Perched high on a hill and gleaming white under the intense Andalusian sun, you can see Vejer de la Frontera long before you make the journey up the winding road to enter the town proper. If the town makes an impression from afar, once you’re inside the narrow medina-like streets it becomes overwhelmingly atmospheric … even when you’re dragging your bags through the streets because the nearest available parking space is nowhere near the hotel.
The old part of Vejer is one of the most picturesque places I’ve visited in Andalusia – and it’s up against some stiff opposition. The winding lanes and alleyways, the whitewashed houses, ruined fort and ancient church are the stuff of historic novels, and Vejer has had an extraordinarily long history. Like nearby Cadiz, it was first a Phoenician town, then came the Carthaginians, followed by the Romans. The town was then ruled by the Visigoths until the arrival of the Moors.
In 712 the Battle of Guadalete took place to the north of Vejer. It was a defining moment in the Moorish conquest of Spain. The ruling Visigoth armies led by King Roderic, were defeated by an Arab and Berber army. Roderic was killed along with many Visigoth nobles, leaving a power vacuum that allowed the Moors to attack and capture the Visigoth capital of Toledo. Vejer would be ruled by the Moors for the next 536 years.
It wasn’t until 1248 that the city fell to the Christian armies of Ferdinand III of Castile, after which it was a border town and fortress along the frontier with the parts of Spain that remained in Moorish hands. This is when it received the addition of ‘de la Frontera’ to its name. Even after the collapse of Moorish power, the town continued to be attacked by Barbary pirates – it’s close to the coast and was an easy target for Berber corsairs from the coast of North Africa.
This long history has bequeathed Vejer many ancient traditions, including some not seen anywhere else in Spain. On one street a sculpture of a woman stares down from the wall, dressed in black, head covered, only one eye visible. This is a depiction of a cobijado, or ‘cover’, a burkha-like shroud. It may be a remnant of the Moorish past, or an item of clothing that originates in Catholic Spain. The jury is still out on that, but it’s a tradition that has been around for centuries.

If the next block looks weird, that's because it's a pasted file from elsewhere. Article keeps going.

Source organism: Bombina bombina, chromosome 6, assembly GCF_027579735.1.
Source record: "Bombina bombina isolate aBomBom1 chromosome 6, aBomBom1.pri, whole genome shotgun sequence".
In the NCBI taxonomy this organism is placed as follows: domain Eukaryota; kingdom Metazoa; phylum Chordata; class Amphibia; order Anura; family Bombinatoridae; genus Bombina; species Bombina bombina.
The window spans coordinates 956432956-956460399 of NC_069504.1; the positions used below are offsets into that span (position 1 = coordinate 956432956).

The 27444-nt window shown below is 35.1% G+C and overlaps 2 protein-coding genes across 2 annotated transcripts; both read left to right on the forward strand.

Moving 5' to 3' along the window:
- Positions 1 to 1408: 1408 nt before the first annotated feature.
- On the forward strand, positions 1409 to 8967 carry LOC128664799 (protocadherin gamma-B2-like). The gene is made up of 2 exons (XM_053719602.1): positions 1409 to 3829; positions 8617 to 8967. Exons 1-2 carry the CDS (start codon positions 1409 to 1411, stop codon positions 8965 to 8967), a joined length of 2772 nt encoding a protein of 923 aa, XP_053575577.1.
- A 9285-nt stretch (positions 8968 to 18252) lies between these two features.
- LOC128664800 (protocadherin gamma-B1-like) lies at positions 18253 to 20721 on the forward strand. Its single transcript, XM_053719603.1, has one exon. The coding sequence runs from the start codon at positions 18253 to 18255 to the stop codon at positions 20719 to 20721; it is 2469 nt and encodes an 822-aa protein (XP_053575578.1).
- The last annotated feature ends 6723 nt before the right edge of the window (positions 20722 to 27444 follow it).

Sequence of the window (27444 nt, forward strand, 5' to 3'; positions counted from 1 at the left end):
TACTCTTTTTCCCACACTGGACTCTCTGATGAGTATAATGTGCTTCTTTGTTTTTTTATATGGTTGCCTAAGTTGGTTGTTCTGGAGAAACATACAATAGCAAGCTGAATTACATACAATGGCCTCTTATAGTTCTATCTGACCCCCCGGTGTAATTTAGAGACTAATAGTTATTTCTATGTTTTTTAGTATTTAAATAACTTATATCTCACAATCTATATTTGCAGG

It’s only in recent decades that women in Vejer stopped wearing the cobijado, but there are several reminders of the tradition dotted around the town. The cobijado was used to hide a woman’s features, a little like Spanish fans, and upper class women wore them to stop the sun from darkening their skin – no one wanted to have the skin of someone who worked in the fields.
Walking around the town uncovers lots of the hidden charms of this small, friendly place. It’s a town to relax and unwind in, with good restaurants and tapas bars, and little else in the way of excitement. We spent a day slowly exploring the atmospheric (and very quiet) streets, until we found a party that had spilled out onto the street from a local restaurant. The sudden hubbub of noise and activity seemed completely out of place.
In Vejer we pushed the boat out to spend a night at La Casa Del Califa on the Plaza Espana. It was a good decision, La Casa Del Califa is a piece of history in its own right. Taking it’s cue from the Moorish history of the town, the decor is Arabic opulence, a theme that runs through the hotel and extends to the superb restaurant, where you can swap Spanish cooking for excellent North African cuisine. Best of all, the rooftop terraces offer fantastic views over the town and countryside.